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If you cast an observational lasso into the center of the Milky Way galaxy and pull it closed, you will find a dense, dark lump: a mass totaling some four million suns, crammed into a space no wider than twice Pluto’s orbit in our solar system.
In recent years, astronomers have come to agree that inside this region is a supermassive black hole, and that similar black holes lurk at the cores of nearly all other galaxies as well. And for those revelations, they give a lot of credit to Andrea Ghez.
Since 1995, Ghez, an astrophysicist at the University of California, Los Angeles, has used the W.M. Keck telescope on Mauna Kea in Hawaii to see fine details at the center of the galaxy. The observations that Ghez has made of stars racing around the Milky Way’s core (alongside those of rival Reinhard Genzel, an astrophysicist at the Max Planck Institute for Astrophysics in Garching, Germany) have proven to most astronomers that the central object can be nothing but a black hole. But to be able to see these fine details, Ghez had to become a pioneering user of adaptive optics, a technology that measures distortions in the atmosphere and then adjusts the telescope in real time to cancel out those fluctuations. The technique produces images that look as if they were taken under the calmest possible skies.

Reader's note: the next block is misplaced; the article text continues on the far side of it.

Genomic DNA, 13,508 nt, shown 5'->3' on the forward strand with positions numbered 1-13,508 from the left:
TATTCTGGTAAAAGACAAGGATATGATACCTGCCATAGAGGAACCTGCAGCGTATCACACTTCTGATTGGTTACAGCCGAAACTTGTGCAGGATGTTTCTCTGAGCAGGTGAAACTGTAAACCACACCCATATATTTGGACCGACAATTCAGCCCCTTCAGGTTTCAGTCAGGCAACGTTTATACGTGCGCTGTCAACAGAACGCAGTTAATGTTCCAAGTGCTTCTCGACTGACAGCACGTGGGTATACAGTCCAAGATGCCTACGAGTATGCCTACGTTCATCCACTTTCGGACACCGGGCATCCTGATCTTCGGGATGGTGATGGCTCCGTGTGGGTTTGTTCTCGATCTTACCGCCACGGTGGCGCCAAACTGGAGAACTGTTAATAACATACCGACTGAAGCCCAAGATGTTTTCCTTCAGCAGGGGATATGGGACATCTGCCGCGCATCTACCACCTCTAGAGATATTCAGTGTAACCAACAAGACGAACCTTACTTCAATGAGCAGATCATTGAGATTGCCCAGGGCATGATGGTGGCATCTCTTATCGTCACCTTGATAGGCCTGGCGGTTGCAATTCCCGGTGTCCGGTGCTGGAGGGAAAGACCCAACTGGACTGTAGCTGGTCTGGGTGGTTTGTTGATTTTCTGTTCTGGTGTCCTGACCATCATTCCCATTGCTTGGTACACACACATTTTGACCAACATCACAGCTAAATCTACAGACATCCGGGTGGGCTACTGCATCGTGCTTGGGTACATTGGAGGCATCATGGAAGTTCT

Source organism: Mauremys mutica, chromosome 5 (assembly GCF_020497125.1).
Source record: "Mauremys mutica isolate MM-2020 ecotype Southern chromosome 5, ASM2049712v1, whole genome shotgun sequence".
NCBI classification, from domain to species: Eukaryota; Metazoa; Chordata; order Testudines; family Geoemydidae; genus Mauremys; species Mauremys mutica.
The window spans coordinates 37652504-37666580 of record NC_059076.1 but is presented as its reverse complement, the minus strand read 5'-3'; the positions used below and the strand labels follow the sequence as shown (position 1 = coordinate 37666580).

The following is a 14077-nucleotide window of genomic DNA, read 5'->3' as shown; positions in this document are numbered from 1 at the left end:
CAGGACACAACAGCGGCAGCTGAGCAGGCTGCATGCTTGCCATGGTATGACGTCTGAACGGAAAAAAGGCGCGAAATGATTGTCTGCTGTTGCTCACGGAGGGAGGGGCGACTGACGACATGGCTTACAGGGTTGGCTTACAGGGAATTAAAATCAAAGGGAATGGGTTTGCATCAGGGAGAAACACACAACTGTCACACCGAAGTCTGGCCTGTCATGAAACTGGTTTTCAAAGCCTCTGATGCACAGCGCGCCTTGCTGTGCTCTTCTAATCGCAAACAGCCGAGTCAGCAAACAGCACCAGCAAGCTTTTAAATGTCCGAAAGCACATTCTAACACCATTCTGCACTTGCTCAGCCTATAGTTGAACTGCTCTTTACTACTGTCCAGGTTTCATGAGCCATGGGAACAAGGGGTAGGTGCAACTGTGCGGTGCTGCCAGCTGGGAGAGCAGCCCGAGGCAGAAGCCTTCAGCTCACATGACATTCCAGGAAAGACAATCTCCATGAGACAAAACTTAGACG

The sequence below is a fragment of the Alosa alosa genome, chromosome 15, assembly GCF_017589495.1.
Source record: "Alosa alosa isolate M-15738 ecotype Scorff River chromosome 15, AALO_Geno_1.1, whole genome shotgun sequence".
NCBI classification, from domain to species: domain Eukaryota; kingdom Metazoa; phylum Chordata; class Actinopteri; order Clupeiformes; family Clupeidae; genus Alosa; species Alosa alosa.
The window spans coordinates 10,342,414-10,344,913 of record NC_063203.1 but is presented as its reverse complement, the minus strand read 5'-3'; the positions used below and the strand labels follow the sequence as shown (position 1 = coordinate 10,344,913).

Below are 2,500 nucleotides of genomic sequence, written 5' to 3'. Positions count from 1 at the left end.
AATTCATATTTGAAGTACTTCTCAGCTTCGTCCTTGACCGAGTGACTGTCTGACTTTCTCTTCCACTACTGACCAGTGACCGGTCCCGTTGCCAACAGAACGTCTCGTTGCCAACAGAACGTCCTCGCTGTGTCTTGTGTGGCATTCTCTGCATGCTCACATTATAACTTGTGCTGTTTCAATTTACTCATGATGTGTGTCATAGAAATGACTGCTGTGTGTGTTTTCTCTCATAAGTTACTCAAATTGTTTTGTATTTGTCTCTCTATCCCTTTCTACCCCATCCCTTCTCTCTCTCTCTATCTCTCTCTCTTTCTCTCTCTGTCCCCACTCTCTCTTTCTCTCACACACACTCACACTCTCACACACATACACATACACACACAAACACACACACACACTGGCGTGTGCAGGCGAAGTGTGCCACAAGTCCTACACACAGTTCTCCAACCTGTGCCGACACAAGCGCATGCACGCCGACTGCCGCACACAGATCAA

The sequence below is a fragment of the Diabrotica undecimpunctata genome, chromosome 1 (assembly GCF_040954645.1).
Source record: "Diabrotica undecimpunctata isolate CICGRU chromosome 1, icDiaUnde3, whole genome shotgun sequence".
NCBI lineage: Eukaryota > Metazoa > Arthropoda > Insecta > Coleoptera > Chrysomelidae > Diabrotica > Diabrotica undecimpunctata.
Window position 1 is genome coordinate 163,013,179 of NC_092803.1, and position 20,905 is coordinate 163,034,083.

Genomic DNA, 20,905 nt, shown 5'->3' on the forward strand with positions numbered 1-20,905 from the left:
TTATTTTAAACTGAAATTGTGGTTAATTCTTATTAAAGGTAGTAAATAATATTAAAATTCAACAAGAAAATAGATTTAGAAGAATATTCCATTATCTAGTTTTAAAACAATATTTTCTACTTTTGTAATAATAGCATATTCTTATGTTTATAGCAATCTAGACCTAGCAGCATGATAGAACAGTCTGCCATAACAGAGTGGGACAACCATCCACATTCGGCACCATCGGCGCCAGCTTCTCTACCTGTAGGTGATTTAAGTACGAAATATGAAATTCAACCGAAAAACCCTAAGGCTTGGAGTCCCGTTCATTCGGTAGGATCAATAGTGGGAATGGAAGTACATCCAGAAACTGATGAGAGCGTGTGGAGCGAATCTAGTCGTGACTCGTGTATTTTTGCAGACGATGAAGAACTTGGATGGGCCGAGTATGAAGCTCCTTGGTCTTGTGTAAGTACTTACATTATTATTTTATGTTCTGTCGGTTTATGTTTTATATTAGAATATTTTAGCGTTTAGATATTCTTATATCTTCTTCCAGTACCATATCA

In Ghez’s mind, new discoveries require that scientists take risks. “If you have a new idea, the thing you are going to encounter first and foremost is ‘no, you can’t do it,’” she said. “I can’t tell you how many times in the course of this project I have been told ‘this won’t work.’” Her first proposal to image the galactic center was turned down; two decades later, Ghez, now 52, has received a MacArthur Fellowship, among other awards, and was the first woman to receive a Crafoord Prize from the Royal Swedish Academy of Sciences.
Black-Hole Hunter Takes Aim at Einstein, Joshua Sokol, Quanta Magazine